††† Spectre is deliberately dark from a visual standpoint and sports a muted colour palette, and the Blu-ray stays faithful to the artistic choices made by Mendes and Hoytema. Even in the filmís darkest sequences, clarity and object delineation remain superb, with no trace of unsightly crush spoiling the lush photography. Detail often impresses, with well-defined close-ups bringing out textures on faces and clothing. However, the image isnít as sharp or as refined as other new release titles, which is slightly puzzling. Itís not a deal-breaker, but the bitrate is a surprisingly meagre, and the movie definitely looked more richly-detailed in the cinema.

††† Film grain is kept in-tact here; no noise reduction was applied in the creation of the transfer, allowing for a natural, textured image. Luckily, no digital anomalies crop up, with nothing in the way of aliasing or ringing. Spectre does not look as spectacular as its predecessor, and it definitely falls short of being demo material, but it is a perfectly serviceable transfer that should please fans. Still, the inevitable Ultra HD Blu-ray release will no doubt improve the picture, especially since Spectre was reportedly finished at 4K, to facilitate an IMAX release.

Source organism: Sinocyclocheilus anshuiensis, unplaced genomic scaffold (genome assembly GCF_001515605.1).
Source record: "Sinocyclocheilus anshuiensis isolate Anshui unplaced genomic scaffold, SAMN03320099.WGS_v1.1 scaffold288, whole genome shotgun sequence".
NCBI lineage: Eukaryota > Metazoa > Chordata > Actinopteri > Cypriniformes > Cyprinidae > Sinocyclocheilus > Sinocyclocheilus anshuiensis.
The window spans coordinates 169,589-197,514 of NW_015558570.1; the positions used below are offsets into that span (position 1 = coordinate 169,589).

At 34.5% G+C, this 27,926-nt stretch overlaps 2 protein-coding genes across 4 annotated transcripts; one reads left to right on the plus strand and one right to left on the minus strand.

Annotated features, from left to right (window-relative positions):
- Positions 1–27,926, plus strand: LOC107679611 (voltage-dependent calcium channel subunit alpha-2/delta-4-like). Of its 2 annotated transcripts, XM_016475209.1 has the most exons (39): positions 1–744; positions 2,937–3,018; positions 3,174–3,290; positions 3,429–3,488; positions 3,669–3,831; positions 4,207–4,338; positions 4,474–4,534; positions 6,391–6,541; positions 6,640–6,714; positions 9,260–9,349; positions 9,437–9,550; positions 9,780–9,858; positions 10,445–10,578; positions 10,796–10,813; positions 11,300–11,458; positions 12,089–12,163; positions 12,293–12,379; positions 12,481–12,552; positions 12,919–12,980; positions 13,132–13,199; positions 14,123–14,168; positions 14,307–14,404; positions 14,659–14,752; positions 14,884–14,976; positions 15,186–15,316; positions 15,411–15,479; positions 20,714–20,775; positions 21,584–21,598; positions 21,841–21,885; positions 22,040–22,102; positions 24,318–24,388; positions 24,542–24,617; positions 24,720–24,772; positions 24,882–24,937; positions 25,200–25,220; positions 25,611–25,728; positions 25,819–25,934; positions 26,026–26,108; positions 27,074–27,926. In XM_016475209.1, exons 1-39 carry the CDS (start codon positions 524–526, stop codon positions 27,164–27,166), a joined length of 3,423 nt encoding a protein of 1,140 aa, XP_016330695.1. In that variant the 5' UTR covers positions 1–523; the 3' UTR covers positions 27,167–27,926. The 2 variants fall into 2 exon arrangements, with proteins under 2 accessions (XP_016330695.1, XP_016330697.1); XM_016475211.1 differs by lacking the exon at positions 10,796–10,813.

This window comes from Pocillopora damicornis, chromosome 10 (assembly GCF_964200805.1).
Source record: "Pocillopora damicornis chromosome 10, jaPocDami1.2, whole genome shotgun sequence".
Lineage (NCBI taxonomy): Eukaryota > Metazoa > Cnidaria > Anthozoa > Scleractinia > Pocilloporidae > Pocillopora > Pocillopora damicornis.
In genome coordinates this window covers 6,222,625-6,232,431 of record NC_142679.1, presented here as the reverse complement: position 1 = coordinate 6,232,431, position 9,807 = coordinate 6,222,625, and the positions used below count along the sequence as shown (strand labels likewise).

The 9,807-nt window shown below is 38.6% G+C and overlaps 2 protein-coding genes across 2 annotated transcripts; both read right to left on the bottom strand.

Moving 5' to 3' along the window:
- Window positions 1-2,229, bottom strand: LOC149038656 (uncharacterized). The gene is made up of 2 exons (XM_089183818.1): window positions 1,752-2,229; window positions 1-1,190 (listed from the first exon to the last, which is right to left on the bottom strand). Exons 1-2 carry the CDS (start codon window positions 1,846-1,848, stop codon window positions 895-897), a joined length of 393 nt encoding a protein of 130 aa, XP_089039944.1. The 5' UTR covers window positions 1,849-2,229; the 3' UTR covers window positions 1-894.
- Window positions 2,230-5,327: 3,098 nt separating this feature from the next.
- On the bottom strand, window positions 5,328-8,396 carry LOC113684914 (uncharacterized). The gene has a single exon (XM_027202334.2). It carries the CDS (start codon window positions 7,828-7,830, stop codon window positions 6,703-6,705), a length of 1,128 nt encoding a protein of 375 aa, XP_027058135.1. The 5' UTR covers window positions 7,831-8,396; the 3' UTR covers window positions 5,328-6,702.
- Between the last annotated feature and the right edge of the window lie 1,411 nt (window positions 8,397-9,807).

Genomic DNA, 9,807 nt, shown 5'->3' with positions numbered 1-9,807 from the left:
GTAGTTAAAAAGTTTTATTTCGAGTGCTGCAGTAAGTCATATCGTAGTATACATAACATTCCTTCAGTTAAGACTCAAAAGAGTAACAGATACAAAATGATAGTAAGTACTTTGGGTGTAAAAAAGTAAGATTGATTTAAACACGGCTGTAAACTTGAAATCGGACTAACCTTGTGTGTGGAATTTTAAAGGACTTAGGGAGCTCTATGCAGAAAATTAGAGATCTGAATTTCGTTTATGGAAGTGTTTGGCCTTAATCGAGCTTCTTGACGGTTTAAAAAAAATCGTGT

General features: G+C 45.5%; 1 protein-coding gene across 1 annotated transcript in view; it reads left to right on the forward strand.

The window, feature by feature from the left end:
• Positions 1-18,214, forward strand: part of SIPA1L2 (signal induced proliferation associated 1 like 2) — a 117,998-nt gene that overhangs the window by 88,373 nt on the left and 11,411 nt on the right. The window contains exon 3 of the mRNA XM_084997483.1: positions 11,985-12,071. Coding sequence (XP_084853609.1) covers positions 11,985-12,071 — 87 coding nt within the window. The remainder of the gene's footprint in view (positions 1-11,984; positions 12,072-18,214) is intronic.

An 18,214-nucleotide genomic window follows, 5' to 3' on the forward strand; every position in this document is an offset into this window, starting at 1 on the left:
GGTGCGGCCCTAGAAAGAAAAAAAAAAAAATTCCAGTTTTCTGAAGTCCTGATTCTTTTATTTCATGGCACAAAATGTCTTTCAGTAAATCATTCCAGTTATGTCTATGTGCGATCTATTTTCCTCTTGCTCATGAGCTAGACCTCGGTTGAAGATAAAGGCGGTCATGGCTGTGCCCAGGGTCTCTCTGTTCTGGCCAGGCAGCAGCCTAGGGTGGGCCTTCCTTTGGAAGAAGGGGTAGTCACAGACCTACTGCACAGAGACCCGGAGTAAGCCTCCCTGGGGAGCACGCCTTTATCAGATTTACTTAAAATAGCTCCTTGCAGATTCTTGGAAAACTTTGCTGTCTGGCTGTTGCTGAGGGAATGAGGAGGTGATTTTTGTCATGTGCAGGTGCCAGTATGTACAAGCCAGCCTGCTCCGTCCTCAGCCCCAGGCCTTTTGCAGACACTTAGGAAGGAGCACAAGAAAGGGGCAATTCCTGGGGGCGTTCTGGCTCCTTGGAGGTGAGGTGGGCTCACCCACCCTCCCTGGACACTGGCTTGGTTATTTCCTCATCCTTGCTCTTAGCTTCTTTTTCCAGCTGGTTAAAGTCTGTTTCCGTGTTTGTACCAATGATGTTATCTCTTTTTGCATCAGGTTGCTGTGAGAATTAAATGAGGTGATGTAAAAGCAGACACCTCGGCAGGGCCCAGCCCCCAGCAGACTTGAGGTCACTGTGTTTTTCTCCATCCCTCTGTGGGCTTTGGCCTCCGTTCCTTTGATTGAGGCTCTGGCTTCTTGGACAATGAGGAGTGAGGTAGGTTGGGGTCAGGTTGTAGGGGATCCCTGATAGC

††† Multiple subtitle options are available. I had no issues reading the English subtitles.

Video Ratings Summary
Shadow Detail
Film-To-Video Artefacts
Film Artefacts


††† The primary audio option on this disc is a spectacular English DTS-HD MA 7.1 track, which is a superb replication of the cinematic experience. Although some viewers may be disappointed by the lack of a Dolby Atmos track, itís hard to complain about this immersive lossless audio mix. Fox also provide lossy audio options in a few other languages, for those interested.

††† Spectre is an action film first and foremost, so there are plenty of opportunities for the track to show off. The big action set-pieces effectively employ the subwoofer, creating some serious rumbling to ensure that everything makes an impact. From the Day of the Dead commotion and helicopter blades of the opening sequence, to the car engines during the chases, the track never falters, offering pristine clarity. Even in quieter scenes, atmospherics fill the rear channels to create an immersive sense of place. Thomas Newmanís score also comes through beautifully.